Who is telling us these stories?
71% of TV writer staff jobs are held by men, and only 13.7% are held by minorities
Only 11.2% of the top grossing films of 2014 had a writing credit by a woman
When women win literary awards, it’s usually for writing from the male perspective or about men. The more prestigious the award, the more likely the subject is to be male. Since 2000, 0 women writing about women have won the Pulitzer Prize.
So what are we gonna do about it? This weekend at BinderCon we are giving women and gender non-conforming writers the tools, strategies, and connections they need to advance their careers, not just so that we can get paid to do what we love, but so that we can fundamentally change the cultural narrative about our own potential.
By showing up today, you are a part of this movement. The movement extends even beyond this room. Right now, as I am speaking, women are watching the livestream at viewing parties around the world from San Francisco to Jerusalem, in Missoula, Spokane, Toronto, Orlando, Cincinnati, and New York City.
The movement extends to our private Facebook community of 34,303 members. One of these members, Stephanie Land, is a single mother of two. A few years ago, she left her abusive partner and moved into a homeless shelter in Port Townsend, Washington, where her youngest daughter learned to take her first steps. Stephanie always knew she wanted to be a writer and, to support herself while going to college, she cleaned houses for a living, often vacuuming children’s bedrooms that were bigger than her own apartment, she says. She wrote about what she learned during the two years she spent cleaning houses in a piece for VOX and it went viral (you might have even read the piece). She also wrote for the New York Times about her daughter’s first steps. She is now able to support her family through her freelance writing career, and a fellowship she has writing for social and economic justice, through the Center for Community Change.
It gets even better: an editor at a major publishing house in New York is currently interested in Stephanie’s memoir, and she signed with a powerful agent just a week or two ago. When Stephanie sent me her book proposal, I saw in it that she credits the binders community—our community—for her writing career. The editor, the agent, the New York Times byline—all of this has only happened since last July.
It was members of the binders community who shared editor contacts and helped Stephanie learn to pitch, and through the binders community that she heard about the writing fellowship opportunity at the Center for Community Change. Stephanie’s incredible career success means economic security for her, but even more importantly, it means providing a narrative of low-income women from the source, and not from some privileged screenwriter’s imagination.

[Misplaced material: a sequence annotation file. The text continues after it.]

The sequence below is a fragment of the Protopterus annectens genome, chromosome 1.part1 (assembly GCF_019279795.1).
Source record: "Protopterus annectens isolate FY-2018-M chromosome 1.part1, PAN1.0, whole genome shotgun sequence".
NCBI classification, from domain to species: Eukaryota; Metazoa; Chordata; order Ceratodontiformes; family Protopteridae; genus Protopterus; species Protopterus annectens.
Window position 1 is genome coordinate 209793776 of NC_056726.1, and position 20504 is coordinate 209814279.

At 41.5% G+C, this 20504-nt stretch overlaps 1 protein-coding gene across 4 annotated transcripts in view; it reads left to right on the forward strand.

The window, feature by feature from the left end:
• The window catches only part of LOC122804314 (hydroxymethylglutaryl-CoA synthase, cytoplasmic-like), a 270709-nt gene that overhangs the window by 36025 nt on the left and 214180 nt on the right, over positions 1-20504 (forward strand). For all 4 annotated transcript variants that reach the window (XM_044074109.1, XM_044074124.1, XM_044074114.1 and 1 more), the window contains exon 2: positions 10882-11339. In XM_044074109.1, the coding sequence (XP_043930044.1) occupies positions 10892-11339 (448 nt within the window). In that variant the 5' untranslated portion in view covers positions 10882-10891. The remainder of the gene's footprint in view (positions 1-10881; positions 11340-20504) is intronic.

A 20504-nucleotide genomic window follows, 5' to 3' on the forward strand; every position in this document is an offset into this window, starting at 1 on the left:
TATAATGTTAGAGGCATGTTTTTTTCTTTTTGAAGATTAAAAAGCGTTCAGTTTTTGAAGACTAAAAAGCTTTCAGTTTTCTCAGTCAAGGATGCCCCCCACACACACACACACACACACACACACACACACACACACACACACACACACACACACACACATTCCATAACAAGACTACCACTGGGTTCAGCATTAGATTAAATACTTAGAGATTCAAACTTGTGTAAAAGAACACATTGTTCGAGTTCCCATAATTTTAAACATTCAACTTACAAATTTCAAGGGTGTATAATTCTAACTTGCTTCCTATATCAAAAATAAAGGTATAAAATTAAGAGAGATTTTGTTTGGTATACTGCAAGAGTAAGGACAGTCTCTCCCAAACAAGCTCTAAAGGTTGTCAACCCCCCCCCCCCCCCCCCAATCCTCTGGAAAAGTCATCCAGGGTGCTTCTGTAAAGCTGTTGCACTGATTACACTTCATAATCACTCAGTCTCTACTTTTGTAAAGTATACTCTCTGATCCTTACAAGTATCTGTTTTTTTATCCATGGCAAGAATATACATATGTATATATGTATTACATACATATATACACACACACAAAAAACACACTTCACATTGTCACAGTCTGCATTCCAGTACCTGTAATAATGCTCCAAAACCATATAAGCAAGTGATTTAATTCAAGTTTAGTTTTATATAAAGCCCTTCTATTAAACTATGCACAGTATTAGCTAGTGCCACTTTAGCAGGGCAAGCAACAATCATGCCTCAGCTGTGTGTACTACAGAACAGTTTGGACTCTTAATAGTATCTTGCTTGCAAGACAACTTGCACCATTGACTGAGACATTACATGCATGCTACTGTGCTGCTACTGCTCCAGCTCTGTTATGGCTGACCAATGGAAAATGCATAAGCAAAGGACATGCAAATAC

Right now, Stephanie is in Missoula Montana, speaking to the women who have come to attend the viewing party for BinderCon.
The gender disparity and sexism we experience in writing industries: it’s real. It’s not in our heads. But I can’t fix it by myself, and neither can you. So I ask you to think this weekend, not only about what you need to get ahead, but about what resources you have to offer to the community. Can you connect another binder to an editor? Can you offer to give feedback on someone’s pitch in the hallway? Can you smile at someone who is nervous for their turn to meet an agent? Can you connect me to a great sponsor for our next conference?
I opened with Mitt Romney and I’m going to close with a quote from JFK that goes a little something like this: “Ask not what your binder can do for you, ask what you can do for your binder.”
I must thank our generous sponsors who made this magical weekend possible. Thank you to the Harnisch Foundation who sponsored our livestream, making the work we do even more accessible to those who can’t afford to attend in person. Thank you to MailChimp, who totally gets what we’re doing, and has supported our work since our very first event in October 2014. Thank you to the Stephens College low res MFA in TV and screenwriting program, whose mission perfectly aligns with ours: they want to get more women writing for TV and film. And finally, we are very thankful for a grant from Amazon Literary Partnerships, which has helped us support our scholarship recipients this year with travel and childcare stipends.
Now, please enjoy a brief video from our wonderful friends at the Harnisch Foundation.